fundamental disagreement is with respect to whether or not this policy and
       framework remains relevant and valid in the face of what some perceive
       as new ―disruptive‖ technological developments that they claim the
       existing policy and framework was not designed to accommodate. The
       Panel should in our view exercise caution and not throw out the current
       model in a blind rush to embrace that future.


185.   It is for these reasons that Rogers cautioned the Panel in its original
       submission that in prioritizing its recommendations the Panel must bear in
       mind the following as broad guiding principles.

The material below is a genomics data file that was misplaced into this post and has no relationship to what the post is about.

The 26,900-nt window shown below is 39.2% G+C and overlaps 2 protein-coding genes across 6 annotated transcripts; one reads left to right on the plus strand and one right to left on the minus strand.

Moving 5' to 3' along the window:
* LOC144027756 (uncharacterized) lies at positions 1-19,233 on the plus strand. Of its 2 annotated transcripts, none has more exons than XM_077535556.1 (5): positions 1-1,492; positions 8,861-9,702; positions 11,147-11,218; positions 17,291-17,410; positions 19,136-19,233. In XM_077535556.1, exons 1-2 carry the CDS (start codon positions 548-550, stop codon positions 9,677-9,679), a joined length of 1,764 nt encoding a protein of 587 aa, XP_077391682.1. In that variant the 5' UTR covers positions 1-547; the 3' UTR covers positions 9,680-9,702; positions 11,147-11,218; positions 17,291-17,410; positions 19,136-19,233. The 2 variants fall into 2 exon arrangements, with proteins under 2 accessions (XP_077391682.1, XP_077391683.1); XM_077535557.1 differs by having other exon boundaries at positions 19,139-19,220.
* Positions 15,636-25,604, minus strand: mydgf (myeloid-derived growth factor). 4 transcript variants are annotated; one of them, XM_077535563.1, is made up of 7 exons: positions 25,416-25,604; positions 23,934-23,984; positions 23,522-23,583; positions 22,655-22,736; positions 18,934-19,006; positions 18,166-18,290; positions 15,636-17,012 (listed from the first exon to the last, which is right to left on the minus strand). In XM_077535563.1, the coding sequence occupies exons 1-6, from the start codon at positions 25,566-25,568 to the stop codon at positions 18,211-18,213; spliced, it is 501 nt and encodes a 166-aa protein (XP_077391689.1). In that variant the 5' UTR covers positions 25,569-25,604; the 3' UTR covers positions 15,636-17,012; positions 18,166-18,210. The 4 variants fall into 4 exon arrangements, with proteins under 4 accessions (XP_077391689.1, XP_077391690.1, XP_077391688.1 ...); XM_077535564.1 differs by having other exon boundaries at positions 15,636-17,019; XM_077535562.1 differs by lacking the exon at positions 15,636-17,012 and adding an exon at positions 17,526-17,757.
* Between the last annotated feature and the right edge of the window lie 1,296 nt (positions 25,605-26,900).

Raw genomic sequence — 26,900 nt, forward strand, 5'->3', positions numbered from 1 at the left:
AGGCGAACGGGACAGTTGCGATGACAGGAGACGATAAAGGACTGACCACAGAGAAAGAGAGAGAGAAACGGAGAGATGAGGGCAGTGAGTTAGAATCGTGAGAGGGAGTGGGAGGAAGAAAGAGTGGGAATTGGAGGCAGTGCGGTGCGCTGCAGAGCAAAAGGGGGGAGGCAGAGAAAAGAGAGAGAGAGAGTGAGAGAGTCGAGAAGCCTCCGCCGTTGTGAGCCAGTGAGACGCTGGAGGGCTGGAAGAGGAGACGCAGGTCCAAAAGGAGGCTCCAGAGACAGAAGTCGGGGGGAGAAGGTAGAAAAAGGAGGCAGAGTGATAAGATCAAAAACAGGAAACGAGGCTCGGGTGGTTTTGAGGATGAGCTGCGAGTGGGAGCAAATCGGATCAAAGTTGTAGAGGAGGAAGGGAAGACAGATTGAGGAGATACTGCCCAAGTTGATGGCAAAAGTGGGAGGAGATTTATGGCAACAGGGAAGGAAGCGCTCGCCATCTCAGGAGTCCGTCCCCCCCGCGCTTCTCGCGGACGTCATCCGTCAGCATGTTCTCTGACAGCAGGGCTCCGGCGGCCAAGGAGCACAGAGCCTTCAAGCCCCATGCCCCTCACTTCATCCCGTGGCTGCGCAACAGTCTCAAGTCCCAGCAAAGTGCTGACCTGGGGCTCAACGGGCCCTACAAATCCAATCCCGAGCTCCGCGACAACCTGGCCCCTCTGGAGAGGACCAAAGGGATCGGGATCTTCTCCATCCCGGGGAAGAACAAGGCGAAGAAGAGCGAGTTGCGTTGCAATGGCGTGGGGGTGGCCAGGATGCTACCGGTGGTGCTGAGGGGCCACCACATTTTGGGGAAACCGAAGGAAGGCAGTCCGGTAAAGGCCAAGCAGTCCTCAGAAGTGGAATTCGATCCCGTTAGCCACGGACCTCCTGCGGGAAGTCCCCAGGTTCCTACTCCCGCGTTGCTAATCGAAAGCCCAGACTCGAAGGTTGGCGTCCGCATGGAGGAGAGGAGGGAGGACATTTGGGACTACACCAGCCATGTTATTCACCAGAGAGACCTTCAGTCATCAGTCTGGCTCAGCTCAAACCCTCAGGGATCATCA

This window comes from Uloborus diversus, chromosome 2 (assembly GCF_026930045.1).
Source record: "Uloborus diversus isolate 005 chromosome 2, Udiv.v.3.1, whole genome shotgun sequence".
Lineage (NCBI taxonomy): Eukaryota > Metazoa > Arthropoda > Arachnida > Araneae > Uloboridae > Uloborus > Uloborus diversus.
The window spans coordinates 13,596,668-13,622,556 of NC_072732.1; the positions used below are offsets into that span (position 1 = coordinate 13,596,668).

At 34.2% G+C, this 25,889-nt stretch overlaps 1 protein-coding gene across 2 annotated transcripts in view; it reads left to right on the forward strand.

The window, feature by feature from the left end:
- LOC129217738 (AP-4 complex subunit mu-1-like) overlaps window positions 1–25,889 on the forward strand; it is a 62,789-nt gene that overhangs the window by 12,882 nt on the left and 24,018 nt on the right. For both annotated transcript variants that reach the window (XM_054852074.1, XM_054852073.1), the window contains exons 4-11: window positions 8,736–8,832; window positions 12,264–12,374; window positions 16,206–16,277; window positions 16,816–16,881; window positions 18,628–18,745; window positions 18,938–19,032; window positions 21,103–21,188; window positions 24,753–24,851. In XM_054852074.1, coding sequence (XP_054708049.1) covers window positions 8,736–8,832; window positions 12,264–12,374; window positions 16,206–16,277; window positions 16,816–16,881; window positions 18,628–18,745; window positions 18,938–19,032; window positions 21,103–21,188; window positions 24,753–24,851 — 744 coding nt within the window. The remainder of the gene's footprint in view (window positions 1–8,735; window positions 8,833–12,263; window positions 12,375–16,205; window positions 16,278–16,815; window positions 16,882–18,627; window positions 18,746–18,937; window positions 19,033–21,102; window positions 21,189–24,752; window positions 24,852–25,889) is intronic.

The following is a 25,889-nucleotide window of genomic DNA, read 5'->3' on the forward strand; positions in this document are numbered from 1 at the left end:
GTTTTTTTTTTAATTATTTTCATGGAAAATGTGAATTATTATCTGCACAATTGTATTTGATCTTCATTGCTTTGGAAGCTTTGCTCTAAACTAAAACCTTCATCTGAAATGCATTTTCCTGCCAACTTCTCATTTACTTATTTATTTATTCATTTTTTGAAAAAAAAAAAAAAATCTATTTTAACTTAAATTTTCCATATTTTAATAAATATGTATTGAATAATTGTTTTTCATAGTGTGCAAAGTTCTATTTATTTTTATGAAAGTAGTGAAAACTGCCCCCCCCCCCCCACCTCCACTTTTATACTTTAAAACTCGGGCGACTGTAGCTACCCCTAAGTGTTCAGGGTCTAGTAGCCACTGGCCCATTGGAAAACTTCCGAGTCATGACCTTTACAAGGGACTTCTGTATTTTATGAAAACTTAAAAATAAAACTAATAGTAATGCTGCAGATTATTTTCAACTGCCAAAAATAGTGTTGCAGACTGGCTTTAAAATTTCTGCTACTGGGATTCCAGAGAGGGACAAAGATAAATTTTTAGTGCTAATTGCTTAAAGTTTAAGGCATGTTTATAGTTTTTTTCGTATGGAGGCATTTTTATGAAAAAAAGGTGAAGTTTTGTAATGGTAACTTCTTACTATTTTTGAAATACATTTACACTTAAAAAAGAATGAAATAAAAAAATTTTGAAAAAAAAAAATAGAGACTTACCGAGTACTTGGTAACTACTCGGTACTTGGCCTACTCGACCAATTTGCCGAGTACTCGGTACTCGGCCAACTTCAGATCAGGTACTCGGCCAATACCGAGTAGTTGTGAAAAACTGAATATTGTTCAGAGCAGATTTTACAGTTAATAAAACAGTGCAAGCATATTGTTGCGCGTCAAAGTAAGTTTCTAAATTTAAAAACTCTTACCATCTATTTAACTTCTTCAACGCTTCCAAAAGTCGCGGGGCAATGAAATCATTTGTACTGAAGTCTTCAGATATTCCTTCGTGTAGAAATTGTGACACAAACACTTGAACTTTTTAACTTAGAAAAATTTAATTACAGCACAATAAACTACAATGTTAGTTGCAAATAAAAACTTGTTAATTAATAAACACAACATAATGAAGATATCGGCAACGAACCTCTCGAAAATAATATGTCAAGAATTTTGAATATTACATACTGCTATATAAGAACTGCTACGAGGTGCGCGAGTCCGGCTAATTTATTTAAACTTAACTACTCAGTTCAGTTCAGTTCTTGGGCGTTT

186.   New technologies promise greater competition in the local market in the
       future, but the reality is that the ILECs undoubtedly have SMP in that
       market today. Our hope in new technologies does not change that fact
       and hope alone does not discipline market power.


187.   In the face of the ILECs SMP, it is even more imperative during this
       transition to a more competitive local market to have market safeguards
       that can act as surrogates for market forces to discipline the natural
       incentive of a firm with SMP to retain market share and frustrate
       competition.


188.   If we do not put in place adequate competitive safeguards in order to
       ensure that the seeds of competition actually germinate and flourish and
       that new entrants who have invested in networks and facilities - actually
       have a chance to make a viable business of their entry into the local



                                                                                   67
       market, only the ILECs will be able to take advantage of the much-